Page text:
A movie log formerly known as Bookishness / By Charles Matthews

"Dazzled by so many and such marvelous inventions, the people of Macondo ... became indignant over the living images that the prosperous merchant Bruno Crespi projected in the theater with the lion-head ticket windows, for a character who had died and was buried in one film and for whose misfortune tears had been shed would reappear alive and transformed into an Arab in the next one. The audience, who had paid two cents apiece to share the difficulties of the actors, would not tolerate that outlandish fraud and they broke up the seats. The mayor, at the urging of Bruno Crespi, explained in a proclamation that the cinema was a machine of illusions that did not merit the emotional outbursts of the audience. With that discouraging explanation many ... decided not to return to the movies, considering that they already had too many troubles of their own to weep over the acted-out misfortunes of imaginary beings."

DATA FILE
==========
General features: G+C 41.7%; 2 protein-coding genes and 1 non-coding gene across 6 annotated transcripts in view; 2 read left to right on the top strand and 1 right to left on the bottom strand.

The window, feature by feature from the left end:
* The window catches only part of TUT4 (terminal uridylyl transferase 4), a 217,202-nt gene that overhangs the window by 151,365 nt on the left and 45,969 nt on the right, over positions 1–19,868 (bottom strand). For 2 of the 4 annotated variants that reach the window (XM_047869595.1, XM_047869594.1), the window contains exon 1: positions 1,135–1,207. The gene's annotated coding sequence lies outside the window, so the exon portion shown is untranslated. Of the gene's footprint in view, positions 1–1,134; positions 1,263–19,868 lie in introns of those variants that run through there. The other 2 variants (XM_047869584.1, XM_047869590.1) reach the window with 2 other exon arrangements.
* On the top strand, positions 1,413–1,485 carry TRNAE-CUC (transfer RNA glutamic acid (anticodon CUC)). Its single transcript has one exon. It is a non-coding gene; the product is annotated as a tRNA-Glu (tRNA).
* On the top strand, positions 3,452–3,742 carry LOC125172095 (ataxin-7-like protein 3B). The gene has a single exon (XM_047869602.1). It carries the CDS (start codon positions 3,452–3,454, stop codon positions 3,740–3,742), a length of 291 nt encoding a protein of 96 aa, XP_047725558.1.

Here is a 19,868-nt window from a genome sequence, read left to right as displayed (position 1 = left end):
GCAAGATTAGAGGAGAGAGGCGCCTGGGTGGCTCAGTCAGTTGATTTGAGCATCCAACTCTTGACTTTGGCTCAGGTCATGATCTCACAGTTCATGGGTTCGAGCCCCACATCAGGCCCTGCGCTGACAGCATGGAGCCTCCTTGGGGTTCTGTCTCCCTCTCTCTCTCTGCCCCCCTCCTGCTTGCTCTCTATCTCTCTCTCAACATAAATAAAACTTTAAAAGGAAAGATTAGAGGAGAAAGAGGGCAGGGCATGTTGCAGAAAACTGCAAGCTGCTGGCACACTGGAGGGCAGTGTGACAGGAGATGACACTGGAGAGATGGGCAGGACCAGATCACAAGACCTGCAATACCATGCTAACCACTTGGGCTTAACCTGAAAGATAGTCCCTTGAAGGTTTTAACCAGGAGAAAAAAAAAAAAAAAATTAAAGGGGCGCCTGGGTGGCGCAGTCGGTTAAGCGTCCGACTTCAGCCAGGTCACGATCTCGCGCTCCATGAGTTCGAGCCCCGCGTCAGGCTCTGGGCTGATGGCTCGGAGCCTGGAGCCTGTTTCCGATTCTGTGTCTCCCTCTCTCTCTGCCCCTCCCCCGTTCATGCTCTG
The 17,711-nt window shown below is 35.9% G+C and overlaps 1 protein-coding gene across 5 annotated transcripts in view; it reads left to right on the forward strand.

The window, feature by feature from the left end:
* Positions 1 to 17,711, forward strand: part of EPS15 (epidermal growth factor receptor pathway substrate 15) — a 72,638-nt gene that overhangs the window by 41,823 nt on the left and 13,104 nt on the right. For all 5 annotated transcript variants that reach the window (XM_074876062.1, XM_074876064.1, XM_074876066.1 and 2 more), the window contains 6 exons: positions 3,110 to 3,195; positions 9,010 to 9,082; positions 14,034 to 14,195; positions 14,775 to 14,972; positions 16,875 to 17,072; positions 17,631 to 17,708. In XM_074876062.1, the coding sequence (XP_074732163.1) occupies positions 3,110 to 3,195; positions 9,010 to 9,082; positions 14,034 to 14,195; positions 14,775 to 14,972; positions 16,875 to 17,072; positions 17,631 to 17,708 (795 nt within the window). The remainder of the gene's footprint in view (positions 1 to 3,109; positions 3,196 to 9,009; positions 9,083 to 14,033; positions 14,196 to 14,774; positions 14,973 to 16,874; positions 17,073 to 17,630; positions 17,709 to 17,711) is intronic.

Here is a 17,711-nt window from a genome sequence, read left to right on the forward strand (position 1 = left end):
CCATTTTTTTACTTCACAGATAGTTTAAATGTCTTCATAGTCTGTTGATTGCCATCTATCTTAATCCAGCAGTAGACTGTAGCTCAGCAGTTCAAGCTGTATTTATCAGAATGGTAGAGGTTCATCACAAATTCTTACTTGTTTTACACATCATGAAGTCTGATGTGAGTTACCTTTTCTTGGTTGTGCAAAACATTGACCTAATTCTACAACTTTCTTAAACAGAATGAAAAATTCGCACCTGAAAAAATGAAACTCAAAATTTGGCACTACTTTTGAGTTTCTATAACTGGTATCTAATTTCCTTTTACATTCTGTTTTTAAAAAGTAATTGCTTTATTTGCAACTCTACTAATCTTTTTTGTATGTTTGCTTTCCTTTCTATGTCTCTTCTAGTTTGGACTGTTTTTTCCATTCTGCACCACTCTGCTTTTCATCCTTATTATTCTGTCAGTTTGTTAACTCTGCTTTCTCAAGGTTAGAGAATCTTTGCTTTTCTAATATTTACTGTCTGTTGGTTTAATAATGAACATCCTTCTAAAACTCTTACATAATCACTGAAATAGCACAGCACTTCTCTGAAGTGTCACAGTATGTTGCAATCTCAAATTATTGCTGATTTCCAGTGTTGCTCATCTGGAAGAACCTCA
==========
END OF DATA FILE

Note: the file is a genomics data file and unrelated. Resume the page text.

--Gabriel García Márquez, One Hundred Years of Solitude

Saturday, January 23, 2016

Mad Max: Fury Road (George Miller, 2015)

If only all action movies could be directed by George Miller and edited by Margaret Sixel. Then we might have fewer scenes shot in the dark with shakycam and patched together out of snippets of film so you can't really tell who's fighting whom. Or much less gratuitous use of CGI in scenes where actual hardware provides greater immediacy than software can ever do. Miller and Sixel are one of the movies' great husband-and-wife teams, and it's gratifying that they've both been nominated for Oscars for Mad Max: Fury Road. I've never been much of a fan of the Mad Max series, but this one, the fourth, seems to me to be the best and most coherent. It has the kind of visual storytelling that takes you back to the silent roots of the movies. It also features, in Charlize Theron's Furiosa, the best female action hero since Sigourney Weaver's Ripley in Aliens (James Cameron, 1986). I don't expect the movie to win the best picture Oscar: It's not the kind of film the Academy admires, preferring action movies that are wrapped in history, like Lawrence of Arabia (David Lean, 1962), or sanctified by religiosity, like Ben-Hur (William Wyler, 1959). Fury Road is sheer enjoyable nonsense, with an abundance of grotesque villains and some heroes who, with the exception of Tom Hardy's Max and Nicholas Hoult's Nux, happen to be women. But I hope it takes home Oscars for John Seale's cinematography, Jenny Beavan's costumes, and for production design and visual effects. And I wouldn't mind if Miller and Sixel won, too.